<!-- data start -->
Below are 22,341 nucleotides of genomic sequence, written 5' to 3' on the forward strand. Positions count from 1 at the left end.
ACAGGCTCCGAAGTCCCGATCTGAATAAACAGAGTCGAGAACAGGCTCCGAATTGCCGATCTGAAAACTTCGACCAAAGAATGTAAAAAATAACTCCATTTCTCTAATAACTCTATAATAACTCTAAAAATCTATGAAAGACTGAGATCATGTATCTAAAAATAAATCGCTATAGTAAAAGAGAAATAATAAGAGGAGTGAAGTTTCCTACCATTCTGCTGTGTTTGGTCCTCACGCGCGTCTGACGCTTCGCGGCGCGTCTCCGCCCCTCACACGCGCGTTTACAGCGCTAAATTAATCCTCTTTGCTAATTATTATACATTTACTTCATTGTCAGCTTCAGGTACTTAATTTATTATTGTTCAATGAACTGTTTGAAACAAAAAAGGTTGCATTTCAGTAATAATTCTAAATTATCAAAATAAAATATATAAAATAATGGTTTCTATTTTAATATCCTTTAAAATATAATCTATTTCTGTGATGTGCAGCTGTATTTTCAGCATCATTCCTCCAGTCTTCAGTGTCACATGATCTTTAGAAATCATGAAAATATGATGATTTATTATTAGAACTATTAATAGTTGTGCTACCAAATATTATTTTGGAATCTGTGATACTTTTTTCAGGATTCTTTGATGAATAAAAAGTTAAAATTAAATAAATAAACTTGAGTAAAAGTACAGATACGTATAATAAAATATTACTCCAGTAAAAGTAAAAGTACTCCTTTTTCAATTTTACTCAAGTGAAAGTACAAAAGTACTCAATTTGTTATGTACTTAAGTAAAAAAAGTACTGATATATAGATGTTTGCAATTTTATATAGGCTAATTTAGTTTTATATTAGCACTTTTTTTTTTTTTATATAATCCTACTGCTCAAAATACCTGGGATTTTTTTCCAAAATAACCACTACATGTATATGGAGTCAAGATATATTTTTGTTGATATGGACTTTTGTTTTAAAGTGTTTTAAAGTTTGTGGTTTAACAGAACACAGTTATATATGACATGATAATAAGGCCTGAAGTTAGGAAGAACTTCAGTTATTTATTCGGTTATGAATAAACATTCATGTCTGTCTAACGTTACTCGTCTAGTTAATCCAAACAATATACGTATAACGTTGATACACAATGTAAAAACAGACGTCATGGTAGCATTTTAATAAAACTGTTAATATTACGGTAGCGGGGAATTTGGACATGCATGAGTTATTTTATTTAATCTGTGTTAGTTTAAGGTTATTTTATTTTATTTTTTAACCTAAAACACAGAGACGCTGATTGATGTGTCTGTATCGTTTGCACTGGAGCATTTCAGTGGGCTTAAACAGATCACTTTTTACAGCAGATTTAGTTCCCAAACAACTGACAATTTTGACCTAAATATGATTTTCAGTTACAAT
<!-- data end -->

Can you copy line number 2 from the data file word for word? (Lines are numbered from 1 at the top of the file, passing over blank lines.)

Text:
ACAGGCTCCGAAGTCCCGATCTGAATAAACAGAGTCGAGAACAGGCTCCGAATTGCCGATCTGAAAACTTCGACCAAAGAATGTAAAAAATAACTCCATTTCTCTAATAACTCTATAATAACTCTAAAAATCTATGAAAGACTGAGATCATGTATCTAAAAATAAATCGCTATAGTAAAAGAGAAATAATAAGAGGAGTGAAGTTTCCTACCATTCTGCTGTGTTTGGTCCTCACGCGCGTCTGACGCTTCGCGGCGCGTCTCCGCCCCTCACACGCGCGTTTACAGCGCTAAATTAATCCTCTTTGCTAATTATTATACATTTACTTCATTGTCAGCTTCAGGTACTTAATTTATTATTGTTCAATGAACTGTTTGAAACAAAAAAGGTTGCATTTCAGTAATAATTCTAAATTATCAAAATAAAATATATAAAATAATGGTTTCTATTTTAATATCCTTTAAAATATAATCTATTTCTGTGATGTGCAGCTGTATTTTCAGCATCATTCCTCCAGTCTTCAGTGTCACATGATCTTTAGAAATCATGAAAATATGATGATTTATTATTAGAACTATTAATAGTTGTGCTACCAAATATTATTTTGGAATCTGTGATACTTTTTTCAGGATTCTTTGATGAATAAAAAGTTAAAATTAAATAAATAAACTTGAGTAAAAGTACAGATACGTATAATAAAATATTACTCCAGTAAAAGTAAAAGTACTCCTTTTTCAATTTTACTCAAGTGAAAGTACAAAAGTACTCAATTTGTTATGTACTTAAGTAAAAAAAGTACTGATATATAGATGTTTGCAATTTTATATAGGCTAATTTAGTTTTATATTAGCACTTTTTTTTTTTTTATATAATCCTACTGCTCAAAATACCTGGGATTTTTTTCCAAAATAACCACTACATGTATATGGAGTCAAGATATATTTTTGTTGATATGGACTTTTGTTTTAAAGTGTTTTAAAGTTTGTGGTTTAACAGAACACAGTTATATATGACATGATAATAAGGCCTGAAGTTAGGAAGAACTTCAGTTATTTATTCGGTTATGAATAAACATTCATGTCTGTCTAACGTTACTCGTCTAGTTAATCCAAACAATATACGTATAACGTTGATACACAATGTAAAAACAGACGTCATGGTAGCATTTTAATAAAACTGTTAATATTACGGTAGCGGGGAATTTGGACATGCATGAGTTATTTTATTTAATCTGTGTTAGTTTAAGGTTATTTTATTTTATTTTTTAACCTAAAACACAGAGACGCTGATTGATGTGTCTGTATCGTTTGCACTGGAGCATTTCAGTGGGCTTAAACAGATCACTTTTTACAGCAGATTTAGTTCCCAAACAACTGACAATTTTGACCTAAATATGATTTTCAGTTACAAT